Teacher, court interpreter, minister and first President-General of the ANC
President (1924 - 1927) (1937 - 1940)
Lives of Courage
Richard Mahabane was born in Thaba Nchu, Orange Free State (now Free Stae Province), on 15 August 1881. His parents were Christians and prosperous farmers. After his primary school education in Thaba Nchu he was send to Morija Mission Institute in Basotholand (Lesotho) where he qualified as a teacher in 1901. He soon gave up teaching and became a court interpreter. In 1908 he began theological training at the Lessyton Theological school near Queenstown. He was ordained as a Methodist minister in 1914.
Richard Mahabane was born in Thaba Nchu, Orange Free State (now Free Stae Province), on 15 August 1881. His parents were Christians and prosperous farmers. After his primary school education in Thaba Nchu he was send to Morija Mission Institute in Basotholand (Lesotho) where he qualified as a teacher in 1901. He soon gave up teaching ad became a court interpreter. In 1908 he began theological training at the Lessyton Theological school near Queenstown. He was ordained as a Methodist minister in 1914.
Mahabane's first congregation was at Bensonvale near Herschel. From there he was transferred to Cape Town where he quickly became politically active. In 1919 he was elected as president of the Cape provincial branch of the South African Native National Council (SANNC, African National Congress (ANC) after 1923). He also became vice-president of the Cape Native Voters' Convention. His first term as president-general of the ANC (1924-1927) was a quiet period in the history of the organization.
Mahabane increasingly tried to attain Black unity. With the Coloured leader Dr A. Abdurahman he organised the so-called Non-European Unity Conferences between 1927 and 1934 where Africans, coloureds and Indians discussed their common grievances and ideals.
By the end of the 1920s Mahabane was anxious about the growing black following of the communist ideology and the pro-communist tendencies of his successor as ANC president-general, J.T. Gumede. From 1929 to 1930 he was therefore instrumental in ousting Gumede from his leadership position. Simultaneously Mahabane was closely involved with black resistance to the so-called J.B.M. Hertzog Draft Bills that, amongst others, were considering the removal of the Cape black voters from the common voters' roll. In order to oppose Hertzog's legislation, the All-African Convention (AAC) was formed in 1935, with Mahabane becoming one of the AAC leaders. At its first meeting in December 1935 he was elected to its executive committee and was part of the delegation that conveyed the AAC's grievances and proposals to Hertzog in Cape Town. The resistance was in vain but the AAC continued to exist and Mahabane served as vice-president until 1955.
Mahabane's second term as president-general of the ANC lasted from 1937 until 1940. He was still involved with the ANC after that and as senior chaplain was a member of the committee that had to investigate the revision of the ANC's constitution. In 1943 he was made lifelong honorary president. During the 1940s he became increasingly involved with the AAC that, with Mahabane's assistance and together with certain coloured organisations formed the basically Trotskyite Non-European Unity Movement (NEUM) in 1945. Mahabane was its first chairperson and later president until his resignation in 1956. In October 1948 he was the AAC delegate at a meeting with the ANC where a vain attempt was made to end the dissension between the two organisations. He was not a participant in the Defiance Campaign of 1952.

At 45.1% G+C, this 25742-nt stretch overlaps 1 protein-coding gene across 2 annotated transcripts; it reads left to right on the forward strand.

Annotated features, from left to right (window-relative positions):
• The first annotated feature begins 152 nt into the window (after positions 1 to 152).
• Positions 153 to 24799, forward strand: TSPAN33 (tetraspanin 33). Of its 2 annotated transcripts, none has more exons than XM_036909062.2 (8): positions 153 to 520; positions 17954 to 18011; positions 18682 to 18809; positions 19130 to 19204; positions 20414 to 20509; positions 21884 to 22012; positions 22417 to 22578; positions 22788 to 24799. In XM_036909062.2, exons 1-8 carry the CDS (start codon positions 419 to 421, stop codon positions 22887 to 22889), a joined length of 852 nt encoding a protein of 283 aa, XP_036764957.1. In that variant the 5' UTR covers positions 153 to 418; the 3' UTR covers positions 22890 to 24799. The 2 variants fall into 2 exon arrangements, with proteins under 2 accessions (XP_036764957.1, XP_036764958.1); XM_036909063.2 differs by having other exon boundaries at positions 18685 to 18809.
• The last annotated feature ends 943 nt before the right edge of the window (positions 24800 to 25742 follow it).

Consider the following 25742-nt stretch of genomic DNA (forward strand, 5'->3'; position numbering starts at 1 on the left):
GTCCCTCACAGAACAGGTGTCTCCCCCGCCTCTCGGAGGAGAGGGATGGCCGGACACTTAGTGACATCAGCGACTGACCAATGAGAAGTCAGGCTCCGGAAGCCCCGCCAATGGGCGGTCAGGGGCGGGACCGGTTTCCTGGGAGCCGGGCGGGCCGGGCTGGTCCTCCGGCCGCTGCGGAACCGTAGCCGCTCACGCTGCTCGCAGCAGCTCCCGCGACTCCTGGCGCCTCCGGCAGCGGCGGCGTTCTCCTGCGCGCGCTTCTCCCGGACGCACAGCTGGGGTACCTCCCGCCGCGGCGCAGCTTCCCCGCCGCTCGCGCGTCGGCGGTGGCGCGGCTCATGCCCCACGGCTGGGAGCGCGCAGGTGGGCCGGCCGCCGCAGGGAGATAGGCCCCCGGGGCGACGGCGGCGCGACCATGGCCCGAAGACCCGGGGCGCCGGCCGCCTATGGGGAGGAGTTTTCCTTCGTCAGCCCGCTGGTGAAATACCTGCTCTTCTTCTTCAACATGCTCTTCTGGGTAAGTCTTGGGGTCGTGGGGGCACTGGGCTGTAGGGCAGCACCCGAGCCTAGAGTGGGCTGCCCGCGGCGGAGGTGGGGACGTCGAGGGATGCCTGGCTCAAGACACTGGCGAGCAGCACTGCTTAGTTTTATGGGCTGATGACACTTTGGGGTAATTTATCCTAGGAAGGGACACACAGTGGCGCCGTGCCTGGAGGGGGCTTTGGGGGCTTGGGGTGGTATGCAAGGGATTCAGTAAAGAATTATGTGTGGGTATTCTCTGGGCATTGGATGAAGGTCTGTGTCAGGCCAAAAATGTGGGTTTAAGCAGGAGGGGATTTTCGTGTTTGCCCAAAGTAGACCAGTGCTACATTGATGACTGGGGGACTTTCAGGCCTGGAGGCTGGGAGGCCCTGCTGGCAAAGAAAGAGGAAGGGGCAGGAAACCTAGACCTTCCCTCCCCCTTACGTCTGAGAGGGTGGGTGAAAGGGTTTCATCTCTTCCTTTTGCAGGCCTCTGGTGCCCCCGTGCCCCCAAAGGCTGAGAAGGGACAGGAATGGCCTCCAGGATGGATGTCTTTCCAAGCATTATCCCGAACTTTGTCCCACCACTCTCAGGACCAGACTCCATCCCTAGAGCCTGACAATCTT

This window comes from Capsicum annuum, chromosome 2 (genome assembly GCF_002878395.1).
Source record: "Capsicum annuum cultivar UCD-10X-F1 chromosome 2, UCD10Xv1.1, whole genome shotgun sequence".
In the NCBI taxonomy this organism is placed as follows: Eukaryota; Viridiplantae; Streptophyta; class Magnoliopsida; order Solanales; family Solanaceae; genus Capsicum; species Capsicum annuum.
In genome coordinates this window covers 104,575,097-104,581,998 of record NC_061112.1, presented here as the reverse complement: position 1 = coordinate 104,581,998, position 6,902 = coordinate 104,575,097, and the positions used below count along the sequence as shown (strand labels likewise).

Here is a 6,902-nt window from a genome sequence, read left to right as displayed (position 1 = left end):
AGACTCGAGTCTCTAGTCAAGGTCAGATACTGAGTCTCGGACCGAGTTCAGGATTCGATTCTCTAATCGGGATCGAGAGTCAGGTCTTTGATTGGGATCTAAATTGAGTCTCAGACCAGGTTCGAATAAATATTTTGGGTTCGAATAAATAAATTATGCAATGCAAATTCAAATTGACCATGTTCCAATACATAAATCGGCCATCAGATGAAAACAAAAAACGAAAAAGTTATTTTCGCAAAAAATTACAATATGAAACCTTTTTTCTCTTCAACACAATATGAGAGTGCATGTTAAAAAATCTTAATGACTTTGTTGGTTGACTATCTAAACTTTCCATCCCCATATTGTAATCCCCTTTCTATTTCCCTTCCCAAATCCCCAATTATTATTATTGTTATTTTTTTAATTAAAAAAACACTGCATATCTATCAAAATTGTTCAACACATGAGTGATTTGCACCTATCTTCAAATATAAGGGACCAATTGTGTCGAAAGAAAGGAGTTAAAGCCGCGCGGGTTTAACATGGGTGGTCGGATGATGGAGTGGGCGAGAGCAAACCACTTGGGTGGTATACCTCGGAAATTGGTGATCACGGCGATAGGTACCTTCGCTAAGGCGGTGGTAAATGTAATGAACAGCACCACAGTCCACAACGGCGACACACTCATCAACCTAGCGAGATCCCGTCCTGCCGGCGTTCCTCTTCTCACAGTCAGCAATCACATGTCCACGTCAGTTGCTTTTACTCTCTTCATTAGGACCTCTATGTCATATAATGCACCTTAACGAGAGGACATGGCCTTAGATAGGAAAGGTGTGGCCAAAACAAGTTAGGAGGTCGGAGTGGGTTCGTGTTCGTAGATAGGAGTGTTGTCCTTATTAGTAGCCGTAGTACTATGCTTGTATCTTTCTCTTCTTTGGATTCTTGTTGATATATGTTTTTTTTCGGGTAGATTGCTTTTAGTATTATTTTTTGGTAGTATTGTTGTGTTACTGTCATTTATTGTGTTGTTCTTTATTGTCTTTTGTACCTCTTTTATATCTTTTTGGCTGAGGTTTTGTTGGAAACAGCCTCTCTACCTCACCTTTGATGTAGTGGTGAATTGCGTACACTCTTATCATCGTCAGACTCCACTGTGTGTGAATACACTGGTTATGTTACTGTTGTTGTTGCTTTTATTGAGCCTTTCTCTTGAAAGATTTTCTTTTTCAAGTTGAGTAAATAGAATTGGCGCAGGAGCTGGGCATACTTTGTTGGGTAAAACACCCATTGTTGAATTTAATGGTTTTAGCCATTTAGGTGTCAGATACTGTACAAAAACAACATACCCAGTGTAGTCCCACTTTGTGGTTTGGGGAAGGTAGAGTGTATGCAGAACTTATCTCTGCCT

In October 1956 Mahabane attended the National Conference of Black Thinkers in Bloemfontein to discuss the Tomlinson Report (Report of the Commission/or the Socio-Economic Development of the Bantu Areas) organised by the Interdenominational African Ministers' Federation (IDAMF). It was one of the most representative rallies of black people since the AAC meetings of the mid-thirties, and it rejected the commission's findings.
During the 1950s Mahabane increasingly applied himself to the problems of Christianity and its place in Africa. He put across his thoughts in this connection at various conferences in South Africa and elsewhere in Africa. He played a prominent role in the development of the Methodist Church in South Africa and helped to draw up the church's constitution and to define the equal status of all in the church. In addition he was one of the first three Africans to acquire an official position at the Methodist Church's conference. At the interchurch level he also held a leading role in the IDAMF. In 1927 and 1937 he attended international missionary conferences in Belgium where African affairs were discussed.
Mahabane was described as a diplomatic, slow-speaking and calm man, who combined politics and Christian ethics to fight racism. He was keen to unite all blacks into one firm and positive political front. Through the ANC he constantly tried to educate Africans about their rights and made frequent representations against the colour bar.
Mahabane lived and worked in Kroonstad for most of his long career. The colour bar in South Africa (Lovedale, 1923) was his only publication. He was married to Harriet Mantoro. The couple had three daughters and two sons.